Distribution and Importance of Perilla Plants Perilla frutescens (L.) Britton var. crispa (Thunb.) Decaisne, belonging to the family Labiatae, is distributed widely in Japan, China, and southeast Asia. It is an annual herb about 1 m in height, and includes several forms such as f. purpurea Makino (Chirimen-aka-shiso or Aka-shiso) and f. viridis Makino (Chirimen-ao-shiso or Ao-shiso) having deep red-purple and green leaves, respectively. Perilla plants contain essential oil at about 0.5% of fresh leaf weight and give out a fragrance, principles of which are Perilla-aldehyde (55%), d-limonene (20-30%), and α-pinene (); linoleic, stearic, and palmitic acids are also contained as the major aliphatic acids. According to the extensive study on pigments of Chirimen-aka-shiso, 16 kinds of flavonoids including five anthocyanins, two flavones, and nine flavone glycosides are present in the mature dark-red leaves and seeds. Among these flavonoids, the 3-p-coumaroylglucoside-5-glucoside of cyanidin (shisonin) and the 7-caffeoylglucosides of apigenin and luteolin are the major component in the leaves. In seeds, apigenin and luteolin are present in a ratio of about 1:1. With other phenolics, a large amount of caffeic acid derivatives Read more […]

Pharmacology of Black Pepper

Many spices used in food seasoning have broad spectrum of antimicrobial activity. Their antioxidant activity against lipid peroxidation enhances the keeping quality of food. Apart from the use as a popular spice and flavouring substance, black pepper as drug in the Indian and Chinese systems of medicine is well documented. In the Ayurvedic descriptions, pepper is described as katu (pungent), tikta (bitter), usbnaveerya (potency, leading to storing up of energy, easy digestion, diaphoresis, thirst and fatigue), to subdue vatta (all the biological phenomena controlled by CNS and autonomic nervous system) and kapha (implies the function of heat regulation, and also formation of various preservative fluids like mucus, synovia etc. The main functions of kapha is to provide co-ordination of the body system and regularization of all biological activities). Pepper is described as a drug which increases digestive power, improves appetite, cures cold, cough, dyspnoea, diseases of the throat, intermittent fever, colic, dysentery, worms and piles; also useful in tooth ache, pain in liver and muscle, inflammation, leucoderma and epileptic fits. Black pepper is called maricha or marica in Sanskrit, indicating its property to dispel Read more […]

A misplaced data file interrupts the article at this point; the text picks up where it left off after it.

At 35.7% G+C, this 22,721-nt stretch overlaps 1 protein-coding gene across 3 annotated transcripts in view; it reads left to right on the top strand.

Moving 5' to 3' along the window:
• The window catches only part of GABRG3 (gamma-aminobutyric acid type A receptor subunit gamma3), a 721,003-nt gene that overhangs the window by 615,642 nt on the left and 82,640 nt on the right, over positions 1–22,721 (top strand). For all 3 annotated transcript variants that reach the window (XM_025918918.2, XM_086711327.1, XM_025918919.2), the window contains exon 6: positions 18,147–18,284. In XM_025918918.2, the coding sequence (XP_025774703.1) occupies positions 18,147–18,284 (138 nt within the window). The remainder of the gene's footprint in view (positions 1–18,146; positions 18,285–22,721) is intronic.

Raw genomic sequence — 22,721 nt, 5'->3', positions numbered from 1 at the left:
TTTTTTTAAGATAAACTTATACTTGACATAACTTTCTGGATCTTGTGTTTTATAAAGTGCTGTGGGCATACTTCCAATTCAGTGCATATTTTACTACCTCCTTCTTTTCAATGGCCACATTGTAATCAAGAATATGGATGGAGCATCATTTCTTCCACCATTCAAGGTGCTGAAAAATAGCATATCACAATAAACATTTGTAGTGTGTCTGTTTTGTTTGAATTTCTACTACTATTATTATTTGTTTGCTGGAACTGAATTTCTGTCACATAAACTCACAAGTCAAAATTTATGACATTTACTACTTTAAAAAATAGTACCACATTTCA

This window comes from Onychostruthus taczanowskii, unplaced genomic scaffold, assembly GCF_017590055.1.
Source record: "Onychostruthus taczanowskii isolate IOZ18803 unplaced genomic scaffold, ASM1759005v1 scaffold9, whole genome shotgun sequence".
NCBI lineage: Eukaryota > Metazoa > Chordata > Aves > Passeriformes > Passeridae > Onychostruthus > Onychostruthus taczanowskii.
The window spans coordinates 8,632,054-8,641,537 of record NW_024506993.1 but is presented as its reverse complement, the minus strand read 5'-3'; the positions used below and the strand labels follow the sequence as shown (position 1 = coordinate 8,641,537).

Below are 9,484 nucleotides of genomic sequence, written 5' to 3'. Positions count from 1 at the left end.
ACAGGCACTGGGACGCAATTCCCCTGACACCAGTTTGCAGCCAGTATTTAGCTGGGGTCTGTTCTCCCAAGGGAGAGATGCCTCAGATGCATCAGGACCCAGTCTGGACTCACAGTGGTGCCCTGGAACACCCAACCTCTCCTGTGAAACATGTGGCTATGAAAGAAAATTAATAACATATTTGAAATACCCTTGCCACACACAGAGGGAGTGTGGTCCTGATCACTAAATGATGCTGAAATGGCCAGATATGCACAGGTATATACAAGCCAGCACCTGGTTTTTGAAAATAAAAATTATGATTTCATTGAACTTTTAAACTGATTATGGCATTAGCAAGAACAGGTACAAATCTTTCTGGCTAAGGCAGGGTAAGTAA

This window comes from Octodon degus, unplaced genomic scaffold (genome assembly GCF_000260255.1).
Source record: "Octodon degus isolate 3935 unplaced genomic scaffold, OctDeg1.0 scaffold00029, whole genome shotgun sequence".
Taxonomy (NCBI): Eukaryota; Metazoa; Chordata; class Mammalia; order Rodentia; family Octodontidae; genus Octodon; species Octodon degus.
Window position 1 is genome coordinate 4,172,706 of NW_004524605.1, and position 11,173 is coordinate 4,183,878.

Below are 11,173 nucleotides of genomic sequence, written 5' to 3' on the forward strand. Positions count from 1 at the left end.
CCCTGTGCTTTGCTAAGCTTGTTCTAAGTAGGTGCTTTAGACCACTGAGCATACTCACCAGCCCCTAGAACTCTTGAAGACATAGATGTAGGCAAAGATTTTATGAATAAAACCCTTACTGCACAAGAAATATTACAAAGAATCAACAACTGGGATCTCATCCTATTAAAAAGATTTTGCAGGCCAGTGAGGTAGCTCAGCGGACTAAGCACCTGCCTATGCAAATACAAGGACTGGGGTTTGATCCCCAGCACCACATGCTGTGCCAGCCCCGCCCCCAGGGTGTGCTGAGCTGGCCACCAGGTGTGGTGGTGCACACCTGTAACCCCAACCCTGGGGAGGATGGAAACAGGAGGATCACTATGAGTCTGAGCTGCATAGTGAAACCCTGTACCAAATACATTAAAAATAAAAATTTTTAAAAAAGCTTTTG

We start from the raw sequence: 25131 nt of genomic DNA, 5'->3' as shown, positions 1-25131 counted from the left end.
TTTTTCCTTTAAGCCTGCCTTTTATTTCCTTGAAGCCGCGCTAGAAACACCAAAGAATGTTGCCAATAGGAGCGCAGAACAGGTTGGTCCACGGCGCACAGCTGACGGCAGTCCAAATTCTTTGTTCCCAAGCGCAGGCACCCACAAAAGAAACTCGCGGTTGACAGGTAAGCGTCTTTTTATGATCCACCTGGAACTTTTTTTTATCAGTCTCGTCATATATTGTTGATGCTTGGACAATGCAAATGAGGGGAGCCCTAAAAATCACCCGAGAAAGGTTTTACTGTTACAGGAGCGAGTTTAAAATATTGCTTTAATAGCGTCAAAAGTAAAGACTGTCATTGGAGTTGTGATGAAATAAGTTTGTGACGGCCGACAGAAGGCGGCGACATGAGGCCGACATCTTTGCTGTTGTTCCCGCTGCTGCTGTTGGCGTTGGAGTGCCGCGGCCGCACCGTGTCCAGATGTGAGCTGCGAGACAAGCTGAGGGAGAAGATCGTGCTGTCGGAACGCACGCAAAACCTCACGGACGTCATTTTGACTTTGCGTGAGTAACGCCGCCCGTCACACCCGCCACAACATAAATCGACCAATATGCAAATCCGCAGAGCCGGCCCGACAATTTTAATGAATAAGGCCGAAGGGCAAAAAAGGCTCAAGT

Aloe vera in wound healing: Gel components